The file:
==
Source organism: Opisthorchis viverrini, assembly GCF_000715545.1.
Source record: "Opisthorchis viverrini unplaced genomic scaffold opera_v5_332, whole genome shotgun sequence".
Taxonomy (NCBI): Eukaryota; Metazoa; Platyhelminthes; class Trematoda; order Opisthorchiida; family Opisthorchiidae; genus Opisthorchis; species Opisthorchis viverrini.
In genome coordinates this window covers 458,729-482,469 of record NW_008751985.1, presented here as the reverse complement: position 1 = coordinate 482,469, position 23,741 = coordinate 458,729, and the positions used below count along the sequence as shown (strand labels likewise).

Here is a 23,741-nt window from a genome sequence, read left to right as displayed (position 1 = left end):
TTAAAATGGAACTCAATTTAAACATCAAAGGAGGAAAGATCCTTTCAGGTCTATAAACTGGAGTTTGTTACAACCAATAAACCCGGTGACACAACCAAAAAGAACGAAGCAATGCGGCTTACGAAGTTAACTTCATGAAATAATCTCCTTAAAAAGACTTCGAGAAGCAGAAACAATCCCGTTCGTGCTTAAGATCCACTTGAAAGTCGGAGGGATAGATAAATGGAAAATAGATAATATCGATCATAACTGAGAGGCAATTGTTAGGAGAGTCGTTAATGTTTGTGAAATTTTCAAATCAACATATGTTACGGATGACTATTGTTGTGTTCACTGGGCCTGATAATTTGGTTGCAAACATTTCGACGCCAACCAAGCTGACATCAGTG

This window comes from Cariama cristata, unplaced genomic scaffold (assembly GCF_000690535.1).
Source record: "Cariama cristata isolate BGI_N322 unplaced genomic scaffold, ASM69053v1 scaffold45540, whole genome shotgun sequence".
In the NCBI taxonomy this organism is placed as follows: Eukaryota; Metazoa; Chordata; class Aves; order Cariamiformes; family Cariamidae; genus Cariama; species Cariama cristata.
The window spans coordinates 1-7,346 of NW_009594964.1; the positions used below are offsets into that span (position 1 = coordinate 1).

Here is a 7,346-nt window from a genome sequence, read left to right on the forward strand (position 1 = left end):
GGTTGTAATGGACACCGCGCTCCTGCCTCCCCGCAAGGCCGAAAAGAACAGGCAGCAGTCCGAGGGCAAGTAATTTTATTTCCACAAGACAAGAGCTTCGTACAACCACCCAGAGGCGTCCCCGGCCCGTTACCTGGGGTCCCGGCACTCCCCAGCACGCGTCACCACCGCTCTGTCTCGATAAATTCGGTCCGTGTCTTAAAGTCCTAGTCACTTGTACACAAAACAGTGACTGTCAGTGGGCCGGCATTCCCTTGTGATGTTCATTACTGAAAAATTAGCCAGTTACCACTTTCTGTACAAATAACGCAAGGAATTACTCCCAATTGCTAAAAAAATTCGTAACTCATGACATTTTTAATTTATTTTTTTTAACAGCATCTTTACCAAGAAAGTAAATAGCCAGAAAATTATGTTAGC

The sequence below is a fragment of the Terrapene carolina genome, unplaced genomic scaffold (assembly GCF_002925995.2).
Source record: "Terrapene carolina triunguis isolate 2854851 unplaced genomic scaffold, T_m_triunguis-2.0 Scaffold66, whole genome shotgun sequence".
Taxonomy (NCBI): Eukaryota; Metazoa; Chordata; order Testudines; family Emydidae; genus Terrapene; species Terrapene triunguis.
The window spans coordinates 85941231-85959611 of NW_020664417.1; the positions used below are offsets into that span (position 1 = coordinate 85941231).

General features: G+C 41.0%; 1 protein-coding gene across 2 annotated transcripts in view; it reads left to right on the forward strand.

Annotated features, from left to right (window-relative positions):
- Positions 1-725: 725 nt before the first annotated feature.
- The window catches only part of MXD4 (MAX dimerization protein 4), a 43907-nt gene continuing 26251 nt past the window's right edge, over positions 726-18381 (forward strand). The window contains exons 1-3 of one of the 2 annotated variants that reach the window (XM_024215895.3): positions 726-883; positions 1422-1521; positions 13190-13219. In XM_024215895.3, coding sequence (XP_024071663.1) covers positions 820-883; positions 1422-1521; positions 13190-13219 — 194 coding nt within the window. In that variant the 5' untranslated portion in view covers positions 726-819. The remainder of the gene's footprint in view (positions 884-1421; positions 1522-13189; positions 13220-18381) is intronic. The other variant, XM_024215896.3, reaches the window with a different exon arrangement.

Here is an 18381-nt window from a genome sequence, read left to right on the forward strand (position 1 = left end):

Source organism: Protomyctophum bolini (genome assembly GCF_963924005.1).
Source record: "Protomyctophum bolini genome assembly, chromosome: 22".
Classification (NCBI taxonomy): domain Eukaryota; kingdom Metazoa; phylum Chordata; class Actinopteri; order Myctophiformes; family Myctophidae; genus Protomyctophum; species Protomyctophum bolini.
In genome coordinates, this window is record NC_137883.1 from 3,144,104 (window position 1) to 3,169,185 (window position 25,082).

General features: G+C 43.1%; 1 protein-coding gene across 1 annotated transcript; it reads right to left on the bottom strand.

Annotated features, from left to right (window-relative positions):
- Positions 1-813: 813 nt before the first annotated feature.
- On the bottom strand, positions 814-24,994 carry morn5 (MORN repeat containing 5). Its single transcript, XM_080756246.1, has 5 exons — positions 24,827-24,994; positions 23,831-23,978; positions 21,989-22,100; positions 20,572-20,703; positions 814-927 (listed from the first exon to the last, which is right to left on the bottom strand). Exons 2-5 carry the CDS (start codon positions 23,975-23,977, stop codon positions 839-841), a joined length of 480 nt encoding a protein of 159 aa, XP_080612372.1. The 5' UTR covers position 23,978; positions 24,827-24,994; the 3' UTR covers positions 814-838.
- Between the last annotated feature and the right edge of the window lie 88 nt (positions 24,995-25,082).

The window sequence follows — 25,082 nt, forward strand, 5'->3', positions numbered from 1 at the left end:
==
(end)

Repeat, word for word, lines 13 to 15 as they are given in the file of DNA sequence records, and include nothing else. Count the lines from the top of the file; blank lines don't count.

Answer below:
The sequence below is a fragment of the Terrapene carolina genome, unplaced genomic scaffold (assembly GCF_002925995.2).
Source record: "Terrapene carolina triunguis isolate 2854851 unplaced genomic scaffold, T_m_triunguis-2.0 Scaffold66, whole genome shotgun sequence".
Taxonomy (NCBI): Eukaryota; Metazoa; Chordata; order Testudines; family Emydidae; genus Terrapene; species Terrapene triunguis.